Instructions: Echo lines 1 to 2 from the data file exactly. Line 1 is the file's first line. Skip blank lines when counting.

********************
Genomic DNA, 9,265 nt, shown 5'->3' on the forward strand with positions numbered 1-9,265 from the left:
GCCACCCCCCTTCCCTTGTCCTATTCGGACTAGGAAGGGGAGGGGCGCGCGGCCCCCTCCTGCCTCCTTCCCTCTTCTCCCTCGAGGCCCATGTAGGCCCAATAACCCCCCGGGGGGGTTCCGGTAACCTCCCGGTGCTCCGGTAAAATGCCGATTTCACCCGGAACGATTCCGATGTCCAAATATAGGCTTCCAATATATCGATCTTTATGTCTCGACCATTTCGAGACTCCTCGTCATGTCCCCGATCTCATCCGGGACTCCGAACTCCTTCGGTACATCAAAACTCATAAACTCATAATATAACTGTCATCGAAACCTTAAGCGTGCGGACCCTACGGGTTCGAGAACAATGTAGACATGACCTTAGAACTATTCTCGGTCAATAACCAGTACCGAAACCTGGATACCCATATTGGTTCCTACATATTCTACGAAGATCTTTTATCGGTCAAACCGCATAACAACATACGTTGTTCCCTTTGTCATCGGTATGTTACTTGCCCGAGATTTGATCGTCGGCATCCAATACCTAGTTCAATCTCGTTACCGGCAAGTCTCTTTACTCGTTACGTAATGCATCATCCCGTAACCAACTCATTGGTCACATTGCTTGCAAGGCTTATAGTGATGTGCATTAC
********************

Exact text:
Genomic DNA, 9,265 nt, shown 5'->3' on the forward strand with positions numbered 1-9,265 from the left:
GCCACCCCCCTTCCCTTGTCCTATTCGGACTAGGAAGGGGAGGGGCGCGCGGCCCCCTCCTGCCTCCTTCCCTCTTCTCCCTCGAGGCCCATGTAGGCCCAATAACCCCCCGGGGGGGTTCCGGTAACCTCCCGGTGCTCCGGTAAAATGCCGATTTCACCCGGAACGATTCCGATGTCCAAATATAGGCTTCCAATATATCGATCTTTATGTCTCGACCATTTCGAGACTCCTCGTCATGTCCCCGATCTCATCCGGGACTCCGAACTCCTTCGGTACATCAAAACTCATAAACTCATAATATAACTGTCATCGAAACCTTAAGCGTGCGGACCCTACGGGTTCGAGAACAATGTAGACATGACCTTAGAACTATTCTCGGTCAATAACCAGTACCGAAACCTGGATACCCATATTGGTTCCTACATATTCTACGAAGATCTTTTATCGGTCAAACCGCATAACAACATACGTTGTTCCCTTTGTCATCGGTATGTTACTTGCCCGAGATTTGATCGTCGGCATCCAATACCTAGTTCAATCTCGTTACCGGCAAGTCTCTTTACTCGTTACGTAATGCATCATCCCGTAACCAACTCATTGGTCACATTGCTTGCAAGGCTTATAGTGATGTGCATTAC